October 7, 2013 / 11:13 PM / 4 years ago

Conditions at G4S-run UK prison "very concerning" - report

LONDON, Oct 8 (Reuters) - A British prison run by security company G4S is failing to provide prisoners basic healthcare and sanitation, and scored below sufficient in all four areas assessed by the independent prisons watchdog.

Britain in July placed under review all of G4S’s government contracts and it faces a possible Serious Fraud Office investigation after an audit showed that it charged for tagging criminals who were either dead, in prison, or had never been tagged in the first place.

The report by HM Inspectorate of Prisons said that prisoners at HMP Oakwood, which has been run by G4S since it opened in April 2012, were unable to access basic cleaning and toiletry items, and received very poor healthcare.

It said many staff were “passive and compliant, almost to the point of collusion”, and 14 percent of inmates reported that they developed a problem with illegal drugs inside the facility.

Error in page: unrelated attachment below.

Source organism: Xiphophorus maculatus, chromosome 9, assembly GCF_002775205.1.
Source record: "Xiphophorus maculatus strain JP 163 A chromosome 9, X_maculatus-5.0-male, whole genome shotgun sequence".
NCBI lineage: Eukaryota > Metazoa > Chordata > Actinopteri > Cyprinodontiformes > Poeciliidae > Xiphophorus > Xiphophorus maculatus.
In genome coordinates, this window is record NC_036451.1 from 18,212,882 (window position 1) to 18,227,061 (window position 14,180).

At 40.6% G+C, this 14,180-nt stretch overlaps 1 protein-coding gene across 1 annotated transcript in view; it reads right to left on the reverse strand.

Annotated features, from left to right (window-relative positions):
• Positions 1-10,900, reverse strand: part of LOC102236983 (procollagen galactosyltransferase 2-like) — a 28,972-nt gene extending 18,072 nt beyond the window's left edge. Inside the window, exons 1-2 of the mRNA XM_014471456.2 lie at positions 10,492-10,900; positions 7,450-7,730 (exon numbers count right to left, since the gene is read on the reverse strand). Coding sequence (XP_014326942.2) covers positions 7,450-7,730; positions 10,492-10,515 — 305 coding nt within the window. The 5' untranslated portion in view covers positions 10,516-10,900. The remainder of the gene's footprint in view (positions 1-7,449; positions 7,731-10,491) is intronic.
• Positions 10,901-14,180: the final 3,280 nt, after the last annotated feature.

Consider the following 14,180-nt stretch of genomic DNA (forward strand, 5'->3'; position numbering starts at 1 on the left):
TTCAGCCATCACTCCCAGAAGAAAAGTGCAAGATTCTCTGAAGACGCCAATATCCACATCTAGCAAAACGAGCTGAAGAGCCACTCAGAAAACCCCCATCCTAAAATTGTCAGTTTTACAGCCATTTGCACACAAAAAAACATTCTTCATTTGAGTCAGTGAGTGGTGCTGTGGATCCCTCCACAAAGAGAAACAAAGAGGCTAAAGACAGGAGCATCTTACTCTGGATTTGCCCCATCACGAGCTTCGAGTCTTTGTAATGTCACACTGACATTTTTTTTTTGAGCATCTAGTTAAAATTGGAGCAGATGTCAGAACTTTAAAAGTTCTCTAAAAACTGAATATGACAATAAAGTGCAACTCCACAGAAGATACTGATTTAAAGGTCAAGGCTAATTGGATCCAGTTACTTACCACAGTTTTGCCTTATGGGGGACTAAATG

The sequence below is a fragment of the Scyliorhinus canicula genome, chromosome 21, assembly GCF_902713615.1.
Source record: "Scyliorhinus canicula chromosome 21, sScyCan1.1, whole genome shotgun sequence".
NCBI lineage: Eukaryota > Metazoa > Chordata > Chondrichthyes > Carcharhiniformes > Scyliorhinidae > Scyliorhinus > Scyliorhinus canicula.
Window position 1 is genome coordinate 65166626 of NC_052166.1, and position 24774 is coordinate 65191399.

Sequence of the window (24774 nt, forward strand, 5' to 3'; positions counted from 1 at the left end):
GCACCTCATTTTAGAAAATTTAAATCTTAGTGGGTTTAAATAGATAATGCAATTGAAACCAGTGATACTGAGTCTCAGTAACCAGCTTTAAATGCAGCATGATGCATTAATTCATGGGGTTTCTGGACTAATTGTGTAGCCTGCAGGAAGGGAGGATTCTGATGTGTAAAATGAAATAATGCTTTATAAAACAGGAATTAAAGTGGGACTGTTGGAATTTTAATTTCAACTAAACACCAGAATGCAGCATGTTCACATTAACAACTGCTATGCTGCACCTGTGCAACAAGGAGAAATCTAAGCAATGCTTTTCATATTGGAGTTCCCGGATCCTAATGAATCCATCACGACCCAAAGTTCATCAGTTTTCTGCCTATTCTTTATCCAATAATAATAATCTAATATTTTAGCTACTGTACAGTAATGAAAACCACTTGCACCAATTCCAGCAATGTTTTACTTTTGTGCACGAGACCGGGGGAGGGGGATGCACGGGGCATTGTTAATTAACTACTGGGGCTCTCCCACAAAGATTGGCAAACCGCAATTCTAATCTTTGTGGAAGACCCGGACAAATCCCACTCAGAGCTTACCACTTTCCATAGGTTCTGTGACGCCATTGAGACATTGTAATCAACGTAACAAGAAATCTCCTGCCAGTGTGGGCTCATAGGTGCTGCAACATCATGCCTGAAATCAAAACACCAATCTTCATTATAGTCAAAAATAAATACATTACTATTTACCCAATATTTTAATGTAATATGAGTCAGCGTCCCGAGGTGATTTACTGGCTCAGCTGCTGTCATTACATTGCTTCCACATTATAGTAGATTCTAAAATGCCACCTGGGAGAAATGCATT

The prison was insufficient or poor in all four areas of safety, respect, purposeful activity and resettlement, with many staff deemed to be inexperienced and even compliant.

Jerry Petherick, Managing Director of G4S Custodial and Detention Services, said that the prison had appointed a dedicated taskforce to address problem areas such as drugs.

“As the experience of staff develops, the regime becomes fully embedded and our reporting systems continue to improve, the months ahead will see significant further improvements in performance,” he said.

The Ministry of Justice, led by minister Chris Grayling, has been at the forefront of a drive to put public services in the hands of private firms as a way to cut costs.

Labour’s shadow justice secretary Sadiq Khan said the report was shocking.

“Chris Grayling’s flagship prison has a massive drugs problem, appalling levels of violence with prisoners locked in their cells and is failing to deliver the rehabilitation the public expects.”

Michael Spurr, Chief Executive Officer of the National Offender Management Service, said that he would continue to monitor performance at Oakwood closely in the coming months.

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